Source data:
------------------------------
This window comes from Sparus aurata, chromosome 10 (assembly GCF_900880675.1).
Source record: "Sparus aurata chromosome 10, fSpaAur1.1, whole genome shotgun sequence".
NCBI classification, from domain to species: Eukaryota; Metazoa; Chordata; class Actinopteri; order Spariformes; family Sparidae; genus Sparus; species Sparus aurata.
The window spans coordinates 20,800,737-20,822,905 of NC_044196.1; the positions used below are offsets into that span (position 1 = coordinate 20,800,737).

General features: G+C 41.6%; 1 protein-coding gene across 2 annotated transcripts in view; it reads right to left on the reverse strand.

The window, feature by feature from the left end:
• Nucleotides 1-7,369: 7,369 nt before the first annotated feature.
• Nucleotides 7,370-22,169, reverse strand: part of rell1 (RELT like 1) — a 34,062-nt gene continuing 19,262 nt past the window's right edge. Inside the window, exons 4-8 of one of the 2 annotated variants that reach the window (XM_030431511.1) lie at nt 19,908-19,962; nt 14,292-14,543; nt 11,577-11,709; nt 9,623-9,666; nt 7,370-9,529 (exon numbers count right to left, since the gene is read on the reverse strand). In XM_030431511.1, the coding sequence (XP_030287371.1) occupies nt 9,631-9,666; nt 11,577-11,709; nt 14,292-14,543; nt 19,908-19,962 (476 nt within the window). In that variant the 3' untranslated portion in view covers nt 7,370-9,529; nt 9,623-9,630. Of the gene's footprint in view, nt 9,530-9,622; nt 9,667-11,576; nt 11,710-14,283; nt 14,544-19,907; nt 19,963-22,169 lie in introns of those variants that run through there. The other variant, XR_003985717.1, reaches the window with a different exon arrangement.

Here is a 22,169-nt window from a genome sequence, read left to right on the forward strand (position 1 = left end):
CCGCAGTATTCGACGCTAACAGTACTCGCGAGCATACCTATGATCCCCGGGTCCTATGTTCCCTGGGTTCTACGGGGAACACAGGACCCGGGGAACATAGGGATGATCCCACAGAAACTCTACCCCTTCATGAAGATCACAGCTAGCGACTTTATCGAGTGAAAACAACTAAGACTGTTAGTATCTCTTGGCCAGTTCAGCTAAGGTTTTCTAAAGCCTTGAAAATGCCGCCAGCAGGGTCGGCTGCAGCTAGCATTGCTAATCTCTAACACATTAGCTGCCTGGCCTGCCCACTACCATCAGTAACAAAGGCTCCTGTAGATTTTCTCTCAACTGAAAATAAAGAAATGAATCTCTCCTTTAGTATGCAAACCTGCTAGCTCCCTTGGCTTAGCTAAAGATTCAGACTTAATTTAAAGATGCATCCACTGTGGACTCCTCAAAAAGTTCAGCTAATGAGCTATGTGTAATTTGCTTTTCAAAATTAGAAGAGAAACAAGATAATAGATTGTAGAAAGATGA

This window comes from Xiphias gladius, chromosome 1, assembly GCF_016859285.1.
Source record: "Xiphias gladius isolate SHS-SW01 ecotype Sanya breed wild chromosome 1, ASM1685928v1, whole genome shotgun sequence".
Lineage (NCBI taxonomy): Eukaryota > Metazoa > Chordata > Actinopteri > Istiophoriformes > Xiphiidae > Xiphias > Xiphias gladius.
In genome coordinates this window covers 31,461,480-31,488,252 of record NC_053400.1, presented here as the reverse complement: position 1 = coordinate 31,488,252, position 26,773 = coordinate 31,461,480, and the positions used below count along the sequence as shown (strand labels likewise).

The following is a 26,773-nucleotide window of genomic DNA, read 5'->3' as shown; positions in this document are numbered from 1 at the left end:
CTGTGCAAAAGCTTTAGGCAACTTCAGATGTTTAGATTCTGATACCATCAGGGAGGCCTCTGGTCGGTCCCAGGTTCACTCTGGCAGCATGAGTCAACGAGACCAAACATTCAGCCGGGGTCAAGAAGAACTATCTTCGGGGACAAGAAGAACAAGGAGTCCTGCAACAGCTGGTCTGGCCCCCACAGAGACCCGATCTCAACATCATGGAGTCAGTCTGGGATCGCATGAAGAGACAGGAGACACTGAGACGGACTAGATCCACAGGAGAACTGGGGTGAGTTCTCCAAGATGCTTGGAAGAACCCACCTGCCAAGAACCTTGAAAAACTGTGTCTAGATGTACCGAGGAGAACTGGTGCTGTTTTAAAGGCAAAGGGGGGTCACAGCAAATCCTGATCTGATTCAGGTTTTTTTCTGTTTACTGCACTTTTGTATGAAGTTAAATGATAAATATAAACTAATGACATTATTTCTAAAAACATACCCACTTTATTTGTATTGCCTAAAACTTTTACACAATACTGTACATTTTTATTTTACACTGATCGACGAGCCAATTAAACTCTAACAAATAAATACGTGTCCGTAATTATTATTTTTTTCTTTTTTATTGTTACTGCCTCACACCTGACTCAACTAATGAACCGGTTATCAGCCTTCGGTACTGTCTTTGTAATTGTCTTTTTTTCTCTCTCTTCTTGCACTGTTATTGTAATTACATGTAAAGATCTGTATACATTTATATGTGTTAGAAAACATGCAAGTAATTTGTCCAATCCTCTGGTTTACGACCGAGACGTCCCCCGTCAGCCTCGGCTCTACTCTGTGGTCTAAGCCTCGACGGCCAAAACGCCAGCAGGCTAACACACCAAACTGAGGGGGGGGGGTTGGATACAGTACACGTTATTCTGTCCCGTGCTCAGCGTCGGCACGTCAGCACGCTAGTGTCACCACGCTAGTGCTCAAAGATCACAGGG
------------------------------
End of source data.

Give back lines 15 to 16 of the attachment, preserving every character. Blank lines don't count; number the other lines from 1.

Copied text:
The following is a 26,773-nucleotide window of genomic DNA, read 5'->3' as shown; positions in this document are numbered from 1 at the left end:
CTGTGCAAAAGCTTTAGGCAACTTCAGATGTTTAGATTCTGATACCATCAGGGAGGCCTCTGGTCGGTCCCAGGTTCACTCTGGCAGCATGAGTCAACGAGACCAAACATTCAGCCGGGGTCAAGAAGAACTATCTTCGGGGACAAGAAGAACAAGGAGTCCTGCAACAGCTGGTCTGGCCCCCACAGAGACCCGATCTCAACATCATGGAGTCAGTCTGGGATCGCATGAAGAGACAGGAGACACTGAGACGGACTAGATCCACAGGAGAACTGGGGTGAGTTCTCCAAGATGCTTGGAAGAACCCACCTGCCAAGAACCTTGAAAAACTGTGTCTAGATGTACCGAGGAGAACTGGTGCTGTTTTAAAGGCAAAGGGGGGTCACAGCAAATCCTGATCTGATTCAGGTTTTTTTCTGTTTACTGCACTTTTGTATGAAGTTAAATGATAAATATAAACTAATGACATTATTTCTAAAAACATACCCACTTTATTTGTATTGCCTAAAACTTTTACACAATACTGTACATTTTTATTTTACACTGATCGACGAGCCAATTAAACTCTAACAAATAAATACGTGTCCGTAATTATTATTTTTTTCTTTTTTATTGTTACTGCCTCACACCTGACTCAACTAATGAACCGGTTATCAGCCTTCGGTACTGTCTTTGTAATTGTCTTTTTTTCTCTCTCTTCTTGCACTGTTATTGTAATTACATGTAAAGATCTGTATACATTTATATGTGTTAGAAAACATGCAAGTAATTTGTCCAATCCTCTGGTTTACGACCGAGACGTCCCCCGTCAGCCTCGGCTCTACTCTGTGGTCTAAGCCTCGACGGCCAAAACGCCAGCAGGCTAACACACCAAACTGAGGGGGGGGGGTTGGATACAGTACACGTTATTCTGTCCCGTGCTCAGCGTCGGCACGTCAGCACGCTAGTGTCACCACGCTAGTGCTCAAAGATCACAGGG